Why Are Shark Numbers? Decline And What Is The Potential Effect On Eco Systems?

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Why are shark numbers in decline and what is the potential effect on eco-systems?

Abstract
Sharks play a very important role in the marine eco-system and are also very important to people for a variety of reasons. The recent increase in fishing demand, atmospheric carbon dioxide concentration and global warming have all affected the survival of sharks directly. This review will analyse the specific reasons why an increase in carbon dioxide and global warming will impact the survival of the shark and explore the extent of overfishing. Additionally the specific role that sharks play in an eco-system will be discussed as well as the uses of sharks by humans. The research discussed shows some of the physiological effects of acidification and warming of the ocean. The way in which a reduction in shark numbers affects an eco-system is not yet fully understood but researchers have a fair degree of certainty about what will occur.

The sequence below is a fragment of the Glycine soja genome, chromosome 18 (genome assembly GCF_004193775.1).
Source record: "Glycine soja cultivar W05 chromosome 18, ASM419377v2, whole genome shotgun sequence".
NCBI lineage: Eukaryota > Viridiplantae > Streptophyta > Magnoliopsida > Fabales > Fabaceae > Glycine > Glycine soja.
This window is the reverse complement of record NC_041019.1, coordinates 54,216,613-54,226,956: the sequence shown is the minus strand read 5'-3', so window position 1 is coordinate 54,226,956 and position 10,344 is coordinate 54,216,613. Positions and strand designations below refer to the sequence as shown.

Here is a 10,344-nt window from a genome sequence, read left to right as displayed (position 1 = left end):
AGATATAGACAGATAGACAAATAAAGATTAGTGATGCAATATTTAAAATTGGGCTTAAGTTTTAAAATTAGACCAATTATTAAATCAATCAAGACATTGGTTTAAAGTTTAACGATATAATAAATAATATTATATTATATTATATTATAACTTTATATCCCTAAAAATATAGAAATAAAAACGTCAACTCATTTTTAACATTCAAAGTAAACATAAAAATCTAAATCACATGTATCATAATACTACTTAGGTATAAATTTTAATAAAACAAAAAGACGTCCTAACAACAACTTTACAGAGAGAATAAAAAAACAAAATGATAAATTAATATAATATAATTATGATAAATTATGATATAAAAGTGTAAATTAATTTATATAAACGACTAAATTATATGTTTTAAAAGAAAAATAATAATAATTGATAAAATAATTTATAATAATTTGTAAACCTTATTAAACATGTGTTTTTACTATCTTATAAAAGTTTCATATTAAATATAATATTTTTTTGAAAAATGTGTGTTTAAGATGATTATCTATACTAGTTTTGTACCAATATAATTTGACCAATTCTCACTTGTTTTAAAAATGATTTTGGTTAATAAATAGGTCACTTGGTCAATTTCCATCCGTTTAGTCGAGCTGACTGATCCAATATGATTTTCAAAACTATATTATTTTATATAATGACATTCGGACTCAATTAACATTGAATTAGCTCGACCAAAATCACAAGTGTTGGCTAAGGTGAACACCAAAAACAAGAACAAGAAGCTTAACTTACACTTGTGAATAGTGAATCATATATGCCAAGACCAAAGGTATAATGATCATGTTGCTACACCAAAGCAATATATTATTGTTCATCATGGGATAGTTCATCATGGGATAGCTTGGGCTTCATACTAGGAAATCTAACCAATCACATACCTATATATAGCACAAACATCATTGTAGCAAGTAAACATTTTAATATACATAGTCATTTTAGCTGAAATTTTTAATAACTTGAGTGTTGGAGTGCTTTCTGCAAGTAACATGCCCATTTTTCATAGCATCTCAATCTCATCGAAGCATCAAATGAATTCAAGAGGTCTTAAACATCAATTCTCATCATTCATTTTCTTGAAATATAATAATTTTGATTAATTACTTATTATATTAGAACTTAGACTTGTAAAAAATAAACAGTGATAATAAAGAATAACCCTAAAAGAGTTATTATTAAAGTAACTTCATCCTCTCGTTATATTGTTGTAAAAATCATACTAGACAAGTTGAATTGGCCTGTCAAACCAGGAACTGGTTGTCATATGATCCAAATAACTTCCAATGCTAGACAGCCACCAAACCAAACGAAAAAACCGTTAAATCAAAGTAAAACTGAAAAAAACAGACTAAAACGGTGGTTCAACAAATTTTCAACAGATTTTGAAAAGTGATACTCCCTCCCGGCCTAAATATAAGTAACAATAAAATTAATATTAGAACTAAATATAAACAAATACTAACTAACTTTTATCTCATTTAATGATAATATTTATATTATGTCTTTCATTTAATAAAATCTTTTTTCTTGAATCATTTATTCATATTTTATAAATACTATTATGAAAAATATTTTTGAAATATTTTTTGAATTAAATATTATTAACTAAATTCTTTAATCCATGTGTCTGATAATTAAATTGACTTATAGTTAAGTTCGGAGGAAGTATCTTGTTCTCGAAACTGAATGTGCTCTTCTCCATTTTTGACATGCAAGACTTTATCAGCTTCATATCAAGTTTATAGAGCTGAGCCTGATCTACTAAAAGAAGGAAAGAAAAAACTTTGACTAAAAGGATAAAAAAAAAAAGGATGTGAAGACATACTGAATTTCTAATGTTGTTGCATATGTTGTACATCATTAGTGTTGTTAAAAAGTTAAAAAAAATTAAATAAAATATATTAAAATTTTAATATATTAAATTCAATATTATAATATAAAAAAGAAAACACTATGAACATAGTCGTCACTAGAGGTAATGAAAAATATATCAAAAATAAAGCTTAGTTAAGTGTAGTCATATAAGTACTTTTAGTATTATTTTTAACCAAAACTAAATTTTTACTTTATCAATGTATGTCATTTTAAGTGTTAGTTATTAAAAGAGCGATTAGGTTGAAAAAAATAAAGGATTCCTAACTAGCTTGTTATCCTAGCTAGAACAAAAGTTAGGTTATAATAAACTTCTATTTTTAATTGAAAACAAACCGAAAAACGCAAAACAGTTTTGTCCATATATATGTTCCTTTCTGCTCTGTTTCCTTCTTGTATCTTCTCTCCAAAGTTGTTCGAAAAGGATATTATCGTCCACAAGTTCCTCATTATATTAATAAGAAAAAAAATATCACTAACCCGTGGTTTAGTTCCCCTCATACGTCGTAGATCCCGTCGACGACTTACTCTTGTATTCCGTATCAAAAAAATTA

Keywords: Global warming, acidification, carbon dioxide, over-fishing, Apex predators, prey

Introduction
Shark populations continue to decline for of a number of reasons. Roff et al. (2016) reports a dramatic decrease in shark numbers as a result of over-fishing due to the rising demand for shark meat. In addition, it also been reported that increased levels of carbon dioxide (CO2) in the atmosphere results in ocean acidification, this has a variety of harmful effects on sharks (Pistevos et al. 2015). The increased temperature of the water has

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